- Parties conduct experiments (if relevant)
- Exchange of expert evidence (and witness statements, if relevant)
- Pre-trial review hearing
- Exchange of skeleton arguments for trial
- Post-trial form of order hearing (for example to address relief and costs)
United Arab Emirates
Civil trials are conducted on the basis of exchanging written memoranda and documentary evidence.
Validity and infringement are heard in different proceedings - patent infringement cases are brought before the Emirate-level court while issues of invalidity cases are heard at the Federal-level courts. Therefore, it can be difficult procedurally to raise a defence of invalidity in an infringement action.
The main stages of UAE Court proceedings are as follows:
- Appointment of local advocate and completion of formality document requirements (e.g. a power of attorney)
- Disclosure - Parties will prepare memoranda and documentary evidence for the Court
- Exchange of expert evidence (and witness statements if relevant)
Judgments are rendered orally. The written judgment is usually available about one or two weeks after the oral judgment. Appeal periods are calculated from the date of the oral judgment.
Only Court of Cassation judgments are published. Other level judgments cannot be obtained by members of the public.
While the principles of open and natural justice remain fundamental to the system of justice in the UK, the courts manage the disclosure of highly confidential information in a way that balances these principles with the need for preservation of confidentiality in sensitive commercial and technical information. The relevant rules restrict the subsequent use that may be made of documents disclosed in the discovery process. More generally, where appropriate mechanisms may be ordered (or agreed) for the provision of confidential information/documents (whether in pleadings, evidence or discovery) under the protection of "confidentiality clubs", the club members provide undertakings requiring them to keep the information and documents secure.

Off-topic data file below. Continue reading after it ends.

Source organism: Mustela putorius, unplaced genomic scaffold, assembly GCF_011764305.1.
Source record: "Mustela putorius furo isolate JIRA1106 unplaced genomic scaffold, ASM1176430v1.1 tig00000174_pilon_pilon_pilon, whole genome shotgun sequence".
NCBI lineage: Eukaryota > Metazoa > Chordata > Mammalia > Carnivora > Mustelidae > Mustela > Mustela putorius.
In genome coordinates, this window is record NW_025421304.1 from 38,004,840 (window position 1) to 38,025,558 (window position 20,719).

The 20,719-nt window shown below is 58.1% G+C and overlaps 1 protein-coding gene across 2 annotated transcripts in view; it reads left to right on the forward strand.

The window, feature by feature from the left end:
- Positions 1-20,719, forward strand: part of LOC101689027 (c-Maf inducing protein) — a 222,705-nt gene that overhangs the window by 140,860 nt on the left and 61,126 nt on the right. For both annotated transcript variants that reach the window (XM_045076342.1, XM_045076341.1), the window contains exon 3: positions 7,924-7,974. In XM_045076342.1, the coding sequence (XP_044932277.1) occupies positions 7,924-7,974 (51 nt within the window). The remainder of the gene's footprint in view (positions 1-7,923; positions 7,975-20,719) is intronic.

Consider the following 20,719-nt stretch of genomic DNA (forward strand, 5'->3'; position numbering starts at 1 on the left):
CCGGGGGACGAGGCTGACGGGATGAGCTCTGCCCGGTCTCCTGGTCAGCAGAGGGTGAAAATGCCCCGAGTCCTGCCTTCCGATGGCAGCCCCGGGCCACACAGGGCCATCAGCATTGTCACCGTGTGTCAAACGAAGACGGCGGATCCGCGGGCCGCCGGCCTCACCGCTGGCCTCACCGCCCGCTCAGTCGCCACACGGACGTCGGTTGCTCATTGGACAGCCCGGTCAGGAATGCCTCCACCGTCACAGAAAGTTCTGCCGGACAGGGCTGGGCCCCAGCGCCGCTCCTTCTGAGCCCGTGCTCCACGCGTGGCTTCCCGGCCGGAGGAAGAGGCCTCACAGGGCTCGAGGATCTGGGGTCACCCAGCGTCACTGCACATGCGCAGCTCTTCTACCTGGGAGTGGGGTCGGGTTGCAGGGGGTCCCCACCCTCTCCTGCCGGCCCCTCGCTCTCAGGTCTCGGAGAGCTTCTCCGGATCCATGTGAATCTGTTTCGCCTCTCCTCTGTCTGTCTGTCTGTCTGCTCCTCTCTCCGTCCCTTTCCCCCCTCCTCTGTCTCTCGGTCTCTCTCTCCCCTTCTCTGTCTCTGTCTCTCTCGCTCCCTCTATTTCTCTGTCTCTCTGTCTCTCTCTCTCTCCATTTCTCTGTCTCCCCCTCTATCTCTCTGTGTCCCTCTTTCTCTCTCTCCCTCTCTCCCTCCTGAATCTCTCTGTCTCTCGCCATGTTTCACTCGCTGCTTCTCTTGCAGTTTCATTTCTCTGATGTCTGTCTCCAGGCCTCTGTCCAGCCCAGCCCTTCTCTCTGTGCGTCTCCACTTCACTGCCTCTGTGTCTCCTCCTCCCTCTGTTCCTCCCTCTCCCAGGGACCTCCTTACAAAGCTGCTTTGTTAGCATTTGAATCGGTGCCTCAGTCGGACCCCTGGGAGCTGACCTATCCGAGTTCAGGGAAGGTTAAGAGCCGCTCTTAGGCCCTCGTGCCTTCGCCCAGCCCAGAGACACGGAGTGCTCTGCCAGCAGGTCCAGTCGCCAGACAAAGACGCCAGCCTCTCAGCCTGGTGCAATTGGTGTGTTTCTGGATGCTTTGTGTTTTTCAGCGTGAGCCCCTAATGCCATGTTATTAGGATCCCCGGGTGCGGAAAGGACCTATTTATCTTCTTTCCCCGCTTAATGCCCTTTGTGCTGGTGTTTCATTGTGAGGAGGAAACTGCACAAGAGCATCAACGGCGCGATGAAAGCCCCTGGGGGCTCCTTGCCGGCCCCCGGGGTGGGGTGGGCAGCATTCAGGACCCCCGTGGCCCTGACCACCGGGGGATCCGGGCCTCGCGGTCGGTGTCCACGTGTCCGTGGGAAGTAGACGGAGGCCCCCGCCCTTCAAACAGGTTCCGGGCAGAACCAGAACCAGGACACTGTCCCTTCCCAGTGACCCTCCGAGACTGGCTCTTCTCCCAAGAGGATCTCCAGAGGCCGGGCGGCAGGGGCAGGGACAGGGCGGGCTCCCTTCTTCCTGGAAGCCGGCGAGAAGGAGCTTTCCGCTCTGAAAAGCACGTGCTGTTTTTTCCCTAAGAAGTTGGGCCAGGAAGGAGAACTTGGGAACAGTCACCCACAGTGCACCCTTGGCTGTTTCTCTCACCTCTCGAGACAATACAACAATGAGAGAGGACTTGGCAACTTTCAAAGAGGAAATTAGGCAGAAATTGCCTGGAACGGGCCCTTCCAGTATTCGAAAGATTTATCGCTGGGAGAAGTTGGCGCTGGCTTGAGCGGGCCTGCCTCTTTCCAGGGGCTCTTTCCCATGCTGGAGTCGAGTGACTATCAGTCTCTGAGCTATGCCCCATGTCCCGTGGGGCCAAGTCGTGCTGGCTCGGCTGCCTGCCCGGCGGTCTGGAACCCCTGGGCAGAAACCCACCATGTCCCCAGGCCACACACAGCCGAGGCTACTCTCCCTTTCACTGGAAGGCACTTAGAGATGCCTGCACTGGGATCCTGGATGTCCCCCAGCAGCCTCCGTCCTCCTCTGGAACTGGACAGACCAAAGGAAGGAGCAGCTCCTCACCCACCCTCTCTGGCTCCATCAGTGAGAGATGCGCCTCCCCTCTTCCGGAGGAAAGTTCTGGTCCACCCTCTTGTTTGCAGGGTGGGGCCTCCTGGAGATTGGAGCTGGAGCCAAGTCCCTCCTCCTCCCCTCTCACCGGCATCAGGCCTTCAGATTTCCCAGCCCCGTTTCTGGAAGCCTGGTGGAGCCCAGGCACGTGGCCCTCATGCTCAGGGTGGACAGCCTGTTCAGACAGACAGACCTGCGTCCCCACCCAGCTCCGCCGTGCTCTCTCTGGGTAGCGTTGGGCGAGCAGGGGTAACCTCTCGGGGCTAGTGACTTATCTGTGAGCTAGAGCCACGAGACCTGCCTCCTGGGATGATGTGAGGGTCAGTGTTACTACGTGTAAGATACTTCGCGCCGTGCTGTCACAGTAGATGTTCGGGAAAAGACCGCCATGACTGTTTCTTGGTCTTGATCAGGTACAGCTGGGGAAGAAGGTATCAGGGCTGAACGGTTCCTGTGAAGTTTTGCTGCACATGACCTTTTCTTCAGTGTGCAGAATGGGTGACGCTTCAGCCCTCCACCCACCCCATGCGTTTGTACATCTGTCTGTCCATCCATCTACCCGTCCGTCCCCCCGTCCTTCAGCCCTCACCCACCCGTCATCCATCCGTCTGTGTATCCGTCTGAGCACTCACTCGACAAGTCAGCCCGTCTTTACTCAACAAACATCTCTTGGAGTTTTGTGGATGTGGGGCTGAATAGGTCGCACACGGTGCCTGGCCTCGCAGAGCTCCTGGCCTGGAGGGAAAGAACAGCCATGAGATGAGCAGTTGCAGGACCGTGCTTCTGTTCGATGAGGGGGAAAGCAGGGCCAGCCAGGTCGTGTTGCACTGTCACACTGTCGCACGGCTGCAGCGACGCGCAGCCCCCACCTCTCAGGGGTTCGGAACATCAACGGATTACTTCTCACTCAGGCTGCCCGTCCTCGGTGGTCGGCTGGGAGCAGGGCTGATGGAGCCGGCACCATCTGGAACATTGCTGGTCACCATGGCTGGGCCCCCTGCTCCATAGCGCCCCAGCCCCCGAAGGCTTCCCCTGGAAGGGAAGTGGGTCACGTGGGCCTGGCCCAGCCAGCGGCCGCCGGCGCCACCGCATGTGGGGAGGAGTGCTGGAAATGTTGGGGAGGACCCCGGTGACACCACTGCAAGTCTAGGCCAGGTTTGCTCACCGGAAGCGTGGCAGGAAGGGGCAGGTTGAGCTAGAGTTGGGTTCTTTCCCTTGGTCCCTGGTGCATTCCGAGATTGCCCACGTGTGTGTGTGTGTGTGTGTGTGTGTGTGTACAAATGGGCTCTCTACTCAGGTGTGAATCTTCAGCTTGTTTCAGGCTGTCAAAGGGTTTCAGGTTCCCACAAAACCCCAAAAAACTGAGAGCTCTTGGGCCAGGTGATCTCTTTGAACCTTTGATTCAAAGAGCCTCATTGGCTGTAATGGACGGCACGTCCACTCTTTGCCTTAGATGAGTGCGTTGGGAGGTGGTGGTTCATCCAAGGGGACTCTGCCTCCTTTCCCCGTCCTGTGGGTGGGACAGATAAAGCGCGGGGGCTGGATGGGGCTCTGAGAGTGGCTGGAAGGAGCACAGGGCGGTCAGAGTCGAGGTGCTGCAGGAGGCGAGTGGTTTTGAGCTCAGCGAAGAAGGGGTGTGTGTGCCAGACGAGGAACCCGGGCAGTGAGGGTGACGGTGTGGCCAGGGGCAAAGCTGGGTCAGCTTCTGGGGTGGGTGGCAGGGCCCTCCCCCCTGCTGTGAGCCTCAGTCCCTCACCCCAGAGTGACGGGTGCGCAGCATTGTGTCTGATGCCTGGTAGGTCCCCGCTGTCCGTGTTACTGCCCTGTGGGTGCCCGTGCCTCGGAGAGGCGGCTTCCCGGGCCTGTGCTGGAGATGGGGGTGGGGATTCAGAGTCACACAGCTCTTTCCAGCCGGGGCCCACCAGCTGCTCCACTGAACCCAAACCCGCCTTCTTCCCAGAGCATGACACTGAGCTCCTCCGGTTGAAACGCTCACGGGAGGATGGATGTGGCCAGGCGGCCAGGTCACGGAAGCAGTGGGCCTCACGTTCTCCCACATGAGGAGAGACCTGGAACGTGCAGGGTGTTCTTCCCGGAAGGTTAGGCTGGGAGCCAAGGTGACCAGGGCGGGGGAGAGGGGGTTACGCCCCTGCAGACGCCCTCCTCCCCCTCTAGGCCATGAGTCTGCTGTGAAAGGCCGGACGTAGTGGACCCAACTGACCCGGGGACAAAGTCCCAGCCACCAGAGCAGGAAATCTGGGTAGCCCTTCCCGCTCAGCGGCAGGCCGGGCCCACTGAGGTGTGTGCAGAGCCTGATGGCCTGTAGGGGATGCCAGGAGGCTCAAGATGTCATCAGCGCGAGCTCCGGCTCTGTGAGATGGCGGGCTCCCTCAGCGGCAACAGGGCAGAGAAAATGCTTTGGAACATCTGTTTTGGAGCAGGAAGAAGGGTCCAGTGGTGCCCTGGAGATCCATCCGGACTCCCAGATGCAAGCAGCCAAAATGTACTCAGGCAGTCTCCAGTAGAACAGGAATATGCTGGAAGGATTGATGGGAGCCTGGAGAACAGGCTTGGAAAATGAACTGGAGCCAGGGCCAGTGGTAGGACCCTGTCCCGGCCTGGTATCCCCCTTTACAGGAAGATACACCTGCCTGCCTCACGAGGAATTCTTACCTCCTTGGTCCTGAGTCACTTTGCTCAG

Usually a confidentiality club will include at least one individual from each party, for example the in-house IP lawyer with primary responsibility for providing instructions to its external solicitors, and typically a small team associated with them, as well as the external solicitors. However where considered appropriate in the circumstances the court has permitted information to be shared on an 'external eyes only' basis (excluding access to highly sensitive information by in-house lawyers of the recipient) or declined to order disclosure of certain material.
United Arab Emirates
There are no provisions in the law relating to confidentiality requirements during trial. Being a civil law jurisdiction, confidentiality is maintained as the proceedings are private held between the parties and the Courts' judgments are never published (with the exception of judgments made by the Court of Cassation).